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PostPosted: Sun Jun 29, 2008 5:52 pm 
that says you should use the shutter speed of 1/N second when the focal length is N cm to prevent blurriness?

I remember hearing it somewhere... Is it valid for ISO100? What else can you share about this rule?

Thanks in advance!

Cheers,
Tony


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PostPosted: Sun Jun 29, 2008 6:23 pm 
The sunny 16 rule perhaps?

The rule goes: "Under direct sunlight, if you are shooting at a shutter speed that matches your ISO sensitivity, then your aperture should be f/16."

Example: My D40 starts at ISO 200. Applying this rule, I should set my aperture to f/16 if I wish to shoot at a shutter speed of 1/200 seconds. Similarly, if I set my ISO to 400, then the aperture should be f/16 when my shutter speed is set at 1/400. That settled, if I push either the shutter speed or the aperture forward or backward, I should compensate on the other by the same amount.

Don't know if the rule holds for all types of cameras -- especially digital (and shooting conditions), though.


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PostPosted: Sun Jun 29, 2008 7:47 pm 
don't worry about rules....... get out take lots of pixs at different settings or just on auto and learn to understand how your camera records in different light and then learn how to do minor ajustments to improve on basic camera settings

shoot wide open then shoot stopped down, of the same subject, and compare the difference. Also shoot the same sceen witha short lens and a long lens to help understand different optics.....

off you all go ..... home work in by friday


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PostPosted: Mon Jun 30, 2008 1:29 pm 
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chickenflavoredchips wrote:
that says you should use the shutter speed of 1/N second when the focal length is N cm to prevent blurriness?


SSSR: "safe shutter speed rule"? I really don't know. I use it a lot though (even though I have image stabilisation) and it works good. I can imagine that with really long lenses (like a 500mm), you still couldn't handhold a shot.
Make sure you'll multiply your focal length with the cropfactor of your camera though :idea: .

- Bjorn -

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PostPosted: Mon Jun 30, 2008 6:04 pm 
Thank you everyone for the inputs!

I actually think this rule is pretty important comparing to some rules of composition which IMO are quite subjective. This rule prevents the undesirable blurriness of pictures.


Bjorn van Sinttruije wrote:
Make sure you'll multiply your focal length with the cropfactor of your camera though :idea: .


I certainly forgot that. Thanks for the heads up!!!

One last question, do you know if ISO speed will affect this rule?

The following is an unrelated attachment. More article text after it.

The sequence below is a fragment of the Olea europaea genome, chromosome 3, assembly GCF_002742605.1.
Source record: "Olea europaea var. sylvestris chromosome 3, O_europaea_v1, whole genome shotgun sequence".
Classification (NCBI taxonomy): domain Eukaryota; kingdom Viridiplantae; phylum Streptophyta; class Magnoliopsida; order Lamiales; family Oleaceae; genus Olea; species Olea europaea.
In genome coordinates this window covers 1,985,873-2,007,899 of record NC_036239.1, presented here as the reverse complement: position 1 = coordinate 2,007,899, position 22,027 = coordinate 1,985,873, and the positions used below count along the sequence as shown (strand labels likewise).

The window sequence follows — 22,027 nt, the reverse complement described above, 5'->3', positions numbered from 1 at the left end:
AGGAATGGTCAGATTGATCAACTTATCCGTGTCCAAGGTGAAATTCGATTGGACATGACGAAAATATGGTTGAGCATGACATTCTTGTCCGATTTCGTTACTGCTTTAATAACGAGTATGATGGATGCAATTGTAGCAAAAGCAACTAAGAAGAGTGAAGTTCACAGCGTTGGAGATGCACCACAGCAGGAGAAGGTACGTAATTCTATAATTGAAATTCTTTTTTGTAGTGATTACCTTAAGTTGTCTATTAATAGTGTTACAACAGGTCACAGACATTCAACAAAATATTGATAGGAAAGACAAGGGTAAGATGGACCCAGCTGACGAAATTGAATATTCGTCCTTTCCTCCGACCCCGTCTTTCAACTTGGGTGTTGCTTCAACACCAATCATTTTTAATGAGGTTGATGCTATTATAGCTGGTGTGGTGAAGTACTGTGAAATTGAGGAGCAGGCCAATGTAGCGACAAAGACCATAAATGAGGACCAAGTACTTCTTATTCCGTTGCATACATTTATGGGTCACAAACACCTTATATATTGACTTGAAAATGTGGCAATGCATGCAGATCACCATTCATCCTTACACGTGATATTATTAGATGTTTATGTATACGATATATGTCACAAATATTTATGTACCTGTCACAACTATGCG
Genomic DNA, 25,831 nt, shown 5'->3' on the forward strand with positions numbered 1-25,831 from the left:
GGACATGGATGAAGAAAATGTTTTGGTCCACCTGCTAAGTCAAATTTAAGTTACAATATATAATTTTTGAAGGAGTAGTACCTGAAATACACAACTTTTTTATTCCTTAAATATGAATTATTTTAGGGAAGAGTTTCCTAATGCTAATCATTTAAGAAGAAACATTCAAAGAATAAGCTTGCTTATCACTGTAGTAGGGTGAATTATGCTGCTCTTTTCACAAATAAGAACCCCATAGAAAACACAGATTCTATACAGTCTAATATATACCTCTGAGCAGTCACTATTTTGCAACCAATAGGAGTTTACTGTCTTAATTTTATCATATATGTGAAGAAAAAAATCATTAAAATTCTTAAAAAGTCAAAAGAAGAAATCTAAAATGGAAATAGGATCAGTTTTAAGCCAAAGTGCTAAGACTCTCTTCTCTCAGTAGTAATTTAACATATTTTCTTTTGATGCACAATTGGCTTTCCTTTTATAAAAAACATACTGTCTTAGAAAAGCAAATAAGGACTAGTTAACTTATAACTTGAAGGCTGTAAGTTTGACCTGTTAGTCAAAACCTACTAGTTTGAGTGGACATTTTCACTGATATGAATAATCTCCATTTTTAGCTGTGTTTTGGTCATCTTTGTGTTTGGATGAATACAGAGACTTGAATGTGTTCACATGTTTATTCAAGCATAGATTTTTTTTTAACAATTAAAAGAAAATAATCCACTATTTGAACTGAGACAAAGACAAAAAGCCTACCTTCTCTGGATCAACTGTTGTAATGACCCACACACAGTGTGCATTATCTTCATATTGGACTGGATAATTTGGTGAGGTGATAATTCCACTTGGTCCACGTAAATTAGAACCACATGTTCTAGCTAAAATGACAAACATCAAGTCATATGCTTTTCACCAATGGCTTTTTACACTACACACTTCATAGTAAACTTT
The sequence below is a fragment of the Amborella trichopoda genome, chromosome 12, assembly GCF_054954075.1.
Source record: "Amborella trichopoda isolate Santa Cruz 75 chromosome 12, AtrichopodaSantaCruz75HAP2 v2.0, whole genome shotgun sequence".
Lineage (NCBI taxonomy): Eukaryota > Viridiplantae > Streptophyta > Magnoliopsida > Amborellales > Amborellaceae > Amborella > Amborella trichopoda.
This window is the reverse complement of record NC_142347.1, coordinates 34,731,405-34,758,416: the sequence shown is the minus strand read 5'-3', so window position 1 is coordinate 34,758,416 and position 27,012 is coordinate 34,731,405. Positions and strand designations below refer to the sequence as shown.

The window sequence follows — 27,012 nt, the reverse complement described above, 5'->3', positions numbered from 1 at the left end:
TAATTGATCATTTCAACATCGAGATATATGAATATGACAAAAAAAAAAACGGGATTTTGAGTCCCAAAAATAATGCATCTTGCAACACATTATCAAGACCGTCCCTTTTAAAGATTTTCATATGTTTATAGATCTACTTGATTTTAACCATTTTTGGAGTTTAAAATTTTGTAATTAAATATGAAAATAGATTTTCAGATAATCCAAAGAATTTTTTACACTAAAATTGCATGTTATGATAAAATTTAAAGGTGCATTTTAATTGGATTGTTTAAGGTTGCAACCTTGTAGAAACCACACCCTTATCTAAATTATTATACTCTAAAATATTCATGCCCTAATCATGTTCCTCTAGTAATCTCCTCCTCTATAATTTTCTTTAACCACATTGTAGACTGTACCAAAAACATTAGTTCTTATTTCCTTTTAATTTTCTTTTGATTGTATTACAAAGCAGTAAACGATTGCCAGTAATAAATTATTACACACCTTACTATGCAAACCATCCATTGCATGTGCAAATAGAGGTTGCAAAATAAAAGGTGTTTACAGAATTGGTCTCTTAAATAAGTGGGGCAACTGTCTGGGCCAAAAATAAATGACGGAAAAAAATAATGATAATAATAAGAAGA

Take Olympus ZD 50mm (100mm film equiv.) for example, I need at least 1/100 second to get a clear handheld shot, but does that apply for ISO100? If I increase the ISO speed to 400, how much time would it be now??


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PostPosted: Mon Jun 30, 2008 6:11 pm 
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I'm sure that ISO will affect this rule (some camera manufacturers actually call "raising the ISO automatically" "digital image stabilisation", because you'll be able to shoot at shorter shutter speeds with a higher ISO). I don't know how the rule would work when you increase ISO though, you'd have to see with what ISO you could get half the shutter time you'd have at ISO 100, and I guess you could do some calculations then.

- Bjorn -

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Leica M9-P (my article on Camera Labs) | Leica D-Lux 5 | 50mm Summilux


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PostPosted: Tue Jul 08, 2008 6:03 am 
Lol I call it the "one over focal length rule" but is the name really important? :)


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PostPosted: Sat Jul 12, 2008 7:34 pm 
Hi all,

Actually I found out the name of the rule from another forum. It's called, wait for it,

the Rule of Thumb.

Yeah that's right. But as grahamnp and Bjorn said, name doesn't really matter!!!

I don't like following rules but this one is not actually a rule but more like a guide that helps you to get sharp pictures! I use it to verify the shutter speed. Again, it varies from person to person. Some need more than the guided speed, some need a lot less.

And last thing about the ISO relation, it actually doesn't affect the Rule of Thumb. A 50mm prime on a FF camera, the safe shutter speed is ALWAYS 1/50s. When increasing ISO, the shutter speed increases at the same time to meet the requirement. Bjorn was right about the ISO thing.


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PostPosted: Sat Jul 12, 2008 8:22 pm 
I kinda think you'll probably find they referred to it there as A rule of thumb and not The rule of thumb.

Also see Wikipedia.


Ben


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